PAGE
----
Liberal candidates sweep Salem-Keizer School Board in unofficial final results, but zone 3 race headed for recount

A stack of counted and signed ballot envelopes at the Marion County Elections Office on Tuesday, May 19. (Amanda Loman/Salem Reporter)

An unofficial final vote tally in the Salem-Keizer School Board races on Wednesday showed a liberal sweep of the board, with candidates backed by the Community for Salem-Keizer Schools political action committee holding on to narrow leads in two races that had been too close to call.

The contest for zone 3, however, was so close it will head for an automatic recount under Oregon law.

Ashley Carson Cottingham is just 73 votes ahead of her opponent, Linda Farrington, in that race for a board seat representing south Salem, out of 43,697 ballots cast.

Carson Cottingham is deputy director of the Oregon Employment Department’s paid family and medical leave division and ran unsuccessfully for Marion County Commissioner as a Democrat in 2020. Farrington is a retired nurse and former school district budget advisory committee member.

State law requires an automatic recount when the number of votes separating two candidates is less than 0.2% of the votes cast for both. The margin in the race was 0.17%.

“I’m very pleased with the results, but since it’s such a close race we’ll now wait for the recount to occur by the professionals’ in our County Clerks’ offices,” Carson Cottingham said in a statement. “I’m very grateful to all of our supporters and am very much looking forward to serving my community in this manner should my lead remain after the recount.”

Farrington did not immediately returned a call seeking comment.

(Graphic by Rachel Alexander/Salem Reporter)

Marion County Clerk Bill Burgess said a recount will take place after election results are certified, which will happen by Monday, June 7. He expected the recount would take one or two days.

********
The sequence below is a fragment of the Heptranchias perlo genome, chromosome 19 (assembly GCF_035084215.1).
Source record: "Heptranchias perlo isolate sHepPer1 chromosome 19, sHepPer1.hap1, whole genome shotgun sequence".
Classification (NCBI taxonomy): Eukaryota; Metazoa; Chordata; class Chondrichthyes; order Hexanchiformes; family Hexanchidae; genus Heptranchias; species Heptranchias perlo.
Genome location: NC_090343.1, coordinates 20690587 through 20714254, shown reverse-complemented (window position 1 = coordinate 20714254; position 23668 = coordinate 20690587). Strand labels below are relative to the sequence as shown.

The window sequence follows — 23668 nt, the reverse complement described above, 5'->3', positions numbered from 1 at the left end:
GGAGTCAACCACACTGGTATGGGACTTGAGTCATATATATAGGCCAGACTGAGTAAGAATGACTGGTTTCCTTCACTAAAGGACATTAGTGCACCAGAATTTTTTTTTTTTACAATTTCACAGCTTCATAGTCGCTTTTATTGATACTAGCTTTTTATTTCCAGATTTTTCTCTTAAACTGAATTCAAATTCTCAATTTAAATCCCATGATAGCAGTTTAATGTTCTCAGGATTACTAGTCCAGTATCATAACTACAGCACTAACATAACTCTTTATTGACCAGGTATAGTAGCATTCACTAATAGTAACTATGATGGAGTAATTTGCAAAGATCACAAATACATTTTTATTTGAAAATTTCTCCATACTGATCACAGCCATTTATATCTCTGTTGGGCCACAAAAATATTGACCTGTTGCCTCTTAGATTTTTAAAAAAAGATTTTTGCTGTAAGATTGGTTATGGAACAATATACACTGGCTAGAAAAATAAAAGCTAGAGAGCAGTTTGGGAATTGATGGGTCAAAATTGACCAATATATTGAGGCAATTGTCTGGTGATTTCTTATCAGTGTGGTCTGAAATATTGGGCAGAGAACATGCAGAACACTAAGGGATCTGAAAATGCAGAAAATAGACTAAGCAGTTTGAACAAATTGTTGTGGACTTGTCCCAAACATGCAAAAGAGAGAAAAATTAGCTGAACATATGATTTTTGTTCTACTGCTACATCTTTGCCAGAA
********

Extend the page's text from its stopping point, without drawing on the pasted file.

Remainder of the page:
While it’s always possible a recount could change the result in the race, Burgess said such events are rare.

The last recount he could recall was a statewide recount of a 2014 ballot initiative about labeling genetically modified food. Marion County recounted about 95,000 ballots and the final results changed by just a few votes, he said.

“I don’t expect a recount to change the margin much at all, but we could be surprised,” he said. “It’s certainly worth doing it to leave no stone unturned.”

In zone 5, representing southeast Salem, Karina Guzmán Ortiz held onto a lead over Mike Slagle by 285 votes, out of 43,821 ballots cast. Incumbent Jesse Lippold Peone, who was the only sitting board member seeking re-election, got just 7.3% of the vote and conceded the race the day after the election.

The May 18 election pitted two politically opposed slates of candidates against each other for four seats on the board. Liberal and progressive groups lined up behind Osvaldo Avila, who won the zone 1 race, as well as Carson Cottingham, Guzmán Ortiz and María Hinojos Pressey, who won the zone 7 race.

Running against them were Kari Zohner, Farrington, Slagle and Liam Collins, championed by conservative Marion + Polk First political action committee. Lippold Peone and two other candidates without political action committee support also ran, with none receiving a significant share of votes.

Wednesday’s results are the unofficial final ballot totals for both Marion and Polk counties. The several hundred votes added since the last count on May 20 reflect voters who corrected missing or mismatched signatures on their ballots.

Turnout in the race was 26.6% in Marion County, far higher than the 2019 turnout of 19%. Polk County’s turnout was 24.8%.

This article was updated with a statement from Ashley Carson Cottingham.

Correction: This article misstated the district committee Linda Farrington served on. It was the budget advisory committee, not the budget committee. Salem Reporter regrets the error.

Contact reporter Rachel Alexander: [email protected] or 503-575-1241.

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Rachel Alexander is Salem Reporter’s managing editor. She joined Salem Reporter when it was founded in 2018 and covers city news, education, nonprofits and a little bit of everything else. She’s been a journalist in Oregon and Washington for a decade. Outside of work, she’s a skater and board member with Salem’s Cherry City Roller Derby and can often be found with her nose buried in a book.